Tuesday, December 10, 2013


TEOTFW is the spare, direct, powerful, and addictive story of two teenagers who run away together and the consequences of their actions. James and Alyssa decide that life with their parents in their small town is not worth pursuing any more, so after James punches his dad in the face and steals his car, they strike off on their own. James is frighteningly blank and unfeeling, and gaining insight into his life and thoughts is very unnerving yet oddly compelling.
James is on the cover as an adult, but here is a flashback to his childhood.
Alyssa is more emotional and human, a mix of insecure and resilient that makes her alternately prickly and sympathetic.
Here she is lying to a security guard.
The couple run afoul of some satanists, lie, steal, break and enter, and end up visiting with Alyssa's estranged, pothead father whom she has not seen in years. The authorities end up on their trail, and I am not going to spoil the ending, but things do not turn out pretty. The narrative here is so simple, starkly presented, and violent, as well as extremely suspenseful and compelling.

Charles Forsman is a graduate of the Center for Cartoon Studies in White River Junction, Vermont, and a three-time Ignatz Award winner for his series Snake Oil. He also is the proprietor of Oily Comics. TEOTFW was originally published as a series of mini-comics from 2012-2013, and it and this collected version have certainly brought much more focus on his upcoming works. He speaks about his inspirations and work on TEOTFW in this interview.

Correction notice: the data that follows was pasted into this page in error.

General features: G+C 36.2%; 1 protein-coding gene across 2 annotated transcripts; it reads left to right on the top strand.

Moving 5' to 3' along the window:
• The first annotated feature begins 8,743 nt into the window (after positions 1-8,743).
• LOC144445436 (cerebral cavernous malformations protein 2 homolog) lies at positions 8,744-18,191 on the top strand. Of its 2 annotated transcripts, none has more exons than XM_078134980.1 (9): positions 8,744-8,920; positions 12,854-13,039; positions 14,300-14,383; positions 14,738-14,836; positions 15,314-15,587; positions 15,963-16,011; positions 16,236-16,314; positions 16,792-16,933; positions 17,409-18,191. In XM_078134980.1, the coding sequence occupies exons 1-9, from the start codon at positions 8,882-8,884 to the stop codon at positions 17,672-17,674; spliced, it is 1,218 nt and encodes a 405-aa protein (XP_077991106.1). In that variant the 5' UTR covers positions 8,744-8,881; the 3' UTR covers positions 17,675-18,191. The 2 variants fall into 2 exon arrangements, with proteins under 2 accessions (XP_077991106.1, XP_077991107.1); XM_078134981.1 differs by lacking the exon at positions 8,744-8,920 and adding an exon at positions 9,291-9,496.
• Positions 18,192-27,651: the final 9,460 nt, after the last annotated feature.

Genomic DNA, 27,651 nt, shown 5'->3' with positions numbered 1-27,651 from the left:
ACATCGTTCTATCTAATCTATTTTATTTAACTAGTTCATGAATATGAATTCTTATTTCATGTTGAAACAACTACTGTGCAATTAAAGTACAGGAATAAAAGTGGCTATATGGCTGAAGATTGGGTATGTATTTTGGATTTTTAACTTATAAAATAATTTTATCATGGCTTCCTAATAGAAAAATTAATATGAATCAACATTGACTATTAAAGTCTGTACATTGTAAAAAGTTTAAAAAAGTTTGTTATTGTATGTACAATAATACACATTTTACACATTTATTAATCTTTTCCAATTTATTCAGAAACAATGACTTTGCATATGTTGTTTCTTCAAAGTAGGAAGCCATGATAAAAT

The mini-comic series has been highly celebrated, and this collection has been well reviewed also. Kevin Cortez summed up, "The discomforting, disturbing story is a unique comic book nothing short of fantastic." The Comics Journal's Rob Clough wrote of Forsman's work, "He has a knack for giving voice to a certain sense of ennui and desperation for connection and meaning, yet manages to do so in a way that avoids navel-gazing and static storytelling." I agree with what his statements, and what I found so amazing was how Forsman was able to work with familiar tropes and characters, in a style that is cartoonish and reminiscent of newspaper comics, and to spin that combination in a way that avoids cliches and creates an excellent, suspenseful, and affecting story.

This collection is published by Fantagraphics, and they provide previews, reviews, videos, and more links here.

This book is certainly not for children, as it is full of strong language and graphic violence, but I recommend it highly for mature readers.

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